“Maybe that day, they’re having a rough day or maybe they’re feeling really good. Either way, we don’t want to over-teach or under-teach,” said William.
Your App Academy Classmates
Any breakthrough in software is always a joint effort. In the words of senior software engineer Bernard Meisler, “Coding is not a solitary pursuit. It’s a team sport where we reuse other people’s code.”
Code gets worked on by multiple people in its lifetime. This means that to become a software engineer, you’ll also need to be a good team player and communicator.
App Academy instills these values by giving students a lot of exposure to pair programming. By ‘a lot’, we mean daily. Every day, you will pair up with one of your classmates and work on a project designed to further your understanding of the day’s course material.
This is followed by the group reviews where you share how you approached the day’s project and gain insights as to how your peers worked on theirs. Both activities are designed to strengthen your technical communication and interpersonal skills.
They’re also meant to humble you by opening your mind to other software engineering strategies and showing you that there’s more than one way—apart from yours—to approach a given problem.
Your App Academy Career Coach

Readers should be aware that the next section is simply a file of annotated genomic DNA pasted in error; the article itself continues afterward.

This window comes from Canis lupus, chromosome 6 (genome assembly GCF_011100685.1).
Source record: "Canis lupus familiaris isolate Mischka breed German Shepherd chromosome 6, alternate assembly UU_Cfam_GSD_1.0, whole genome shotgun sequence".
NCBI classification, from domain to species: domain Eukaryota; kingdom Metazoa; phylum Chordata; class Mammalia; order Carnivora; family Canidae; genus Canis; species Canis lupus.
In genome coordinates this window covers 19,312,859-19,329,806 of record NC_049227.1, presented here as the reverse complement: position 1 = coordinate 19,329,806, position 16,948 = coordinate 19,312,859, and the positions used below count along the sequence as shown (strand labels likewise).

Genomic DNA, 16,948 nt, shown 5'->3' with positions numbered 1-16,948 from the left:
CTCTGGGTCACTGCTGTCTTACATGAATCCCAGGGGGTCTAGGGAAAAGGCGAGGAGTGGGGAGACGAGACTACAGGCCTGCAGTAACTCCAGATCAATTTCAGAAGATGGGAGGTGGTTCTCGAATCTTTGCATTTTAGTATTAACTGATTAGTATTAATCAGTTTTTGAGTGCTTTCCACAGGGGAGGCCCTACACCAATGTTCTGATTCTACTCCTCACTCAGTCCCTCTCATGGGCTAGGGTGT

The support you get from App Academy does not end the moment you get your certificate. After completing the program, you’ll work closely with a career coach who will walk you through the job search process and help you find a software engineering position. Depending on your needs, you may be assigned to a behavioral or a technical career coach.
App Academy’s career coaches do more than the classic “let’s-buff-up-your-resume” approach. “We offer ongoing encouragement, mentoring, and technical support to polish technical and interview skills. We also refine career goals and job search strategies for job seekers,” said App Academy technical career coach Michael Norton.
The importance of having job search support cannot be overstated, especially amid the pandemic where competition has become stiffer than before. It can be even more stressful if you’re a career changer. With a career coach, you’ll receive straightforward guidance on how you can best proceed with the job search more smartly and productively.
“Searching for a job, whether in this industry or another, is not necessarily the most enjoyable experience. It’s just not the most fun,” said Michael. “Eventually though, our goal as career coaches is to try and make it more enjoyable and more of a fun experience for everyone.”
“Additionally, we want to make it as short an experience as humanly possible,” he added.
“To that note, I can say that the first quarter of this year  was actually one of the best quarters that we’ve ever had in terms of job placements. It was absolutely fantastic, and so we’re still kind of riding that wave now into Quarter 2. Fingers crossed that everything holds up and things look bright. But, in general, it’s a fantastic time right now to get into coding.”
The moment you enter the App Academy classroom, the coding bootcamp ensures that you gain a critical grasp of what it means and takes to become a software engineer. From all four corners of the room—with your instructor, teaching assistant, classmates, and career coach—you’re sure to find support every step of the way.
What’s the App Academy Experience Like?